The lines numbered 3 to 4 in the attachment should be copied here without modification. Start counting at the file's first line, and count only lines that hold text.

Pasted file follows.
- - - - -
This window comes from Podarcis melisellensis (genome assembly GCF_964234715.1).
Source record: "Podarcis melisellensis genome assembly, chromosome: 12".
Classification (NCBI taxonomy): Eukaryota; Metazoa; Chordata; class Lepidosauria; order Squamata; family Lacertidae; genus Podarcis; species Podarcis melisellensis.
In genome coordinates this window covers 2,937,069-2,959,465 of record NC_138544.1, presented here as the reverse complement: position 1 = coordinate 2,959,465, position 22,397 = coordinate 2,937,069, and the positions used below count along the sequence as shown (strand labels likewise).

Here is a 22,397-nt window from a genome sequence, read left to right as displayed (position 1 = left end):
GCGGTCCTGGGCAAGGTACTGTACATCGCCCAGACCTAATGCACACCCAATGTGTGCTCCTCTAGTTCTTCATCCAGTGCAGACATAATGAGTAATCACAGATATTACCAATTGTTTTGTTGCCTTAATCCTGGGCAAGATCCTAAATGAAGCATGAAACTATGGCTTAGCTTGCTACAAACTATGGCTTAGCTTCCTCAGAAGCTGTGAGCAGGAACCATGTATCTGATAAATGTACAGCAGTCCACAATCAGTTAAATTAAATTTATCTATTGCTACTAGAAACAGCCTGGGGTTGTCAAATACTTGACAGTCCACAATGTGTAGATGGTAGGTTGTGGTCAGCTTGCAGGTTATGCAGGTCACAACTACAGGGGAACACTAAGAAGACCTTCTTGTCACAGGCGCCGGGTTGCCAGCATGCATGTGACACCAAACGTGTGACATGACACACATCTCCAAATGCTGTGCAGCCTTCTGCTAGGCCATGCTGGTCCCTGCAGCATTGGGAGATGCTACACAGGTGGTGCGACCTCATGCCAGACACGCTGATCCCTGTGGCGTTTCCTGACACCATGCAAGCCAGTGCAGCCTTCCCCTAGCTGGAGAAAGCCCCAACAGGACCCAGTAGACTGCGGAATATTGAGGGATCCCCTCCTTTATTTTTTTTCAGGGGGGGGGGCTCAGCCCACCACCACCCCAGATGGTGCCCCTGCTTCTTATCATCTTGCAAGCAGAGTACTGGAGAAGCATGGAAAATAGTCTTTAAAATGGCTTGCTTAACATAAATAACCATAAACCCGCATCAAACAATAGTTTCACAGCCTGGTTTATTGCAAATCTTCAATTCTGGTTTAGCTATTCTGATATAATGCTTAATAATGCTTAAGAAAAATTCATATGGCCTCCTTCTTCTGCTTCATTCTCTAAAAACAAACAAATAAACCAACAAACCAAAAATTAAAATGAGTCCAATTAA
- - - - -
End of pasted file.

Classification (NCBI taxonomy): Eukaryota; Metazoa; Chordata; class Lepidosauria; order Squamata; family Lacertidae; genus Podarcis; species Podarcis melisellensis.
In genome coordinates this window covers 2,937,069-2,959,465 of record NC_138544.1, presented here as the reverse complement: position 1 = coordinate 2,959,465, position 22,397 = coordinate 2,937,069, and the positions used below count along the sequence as shown (strand labels likewise).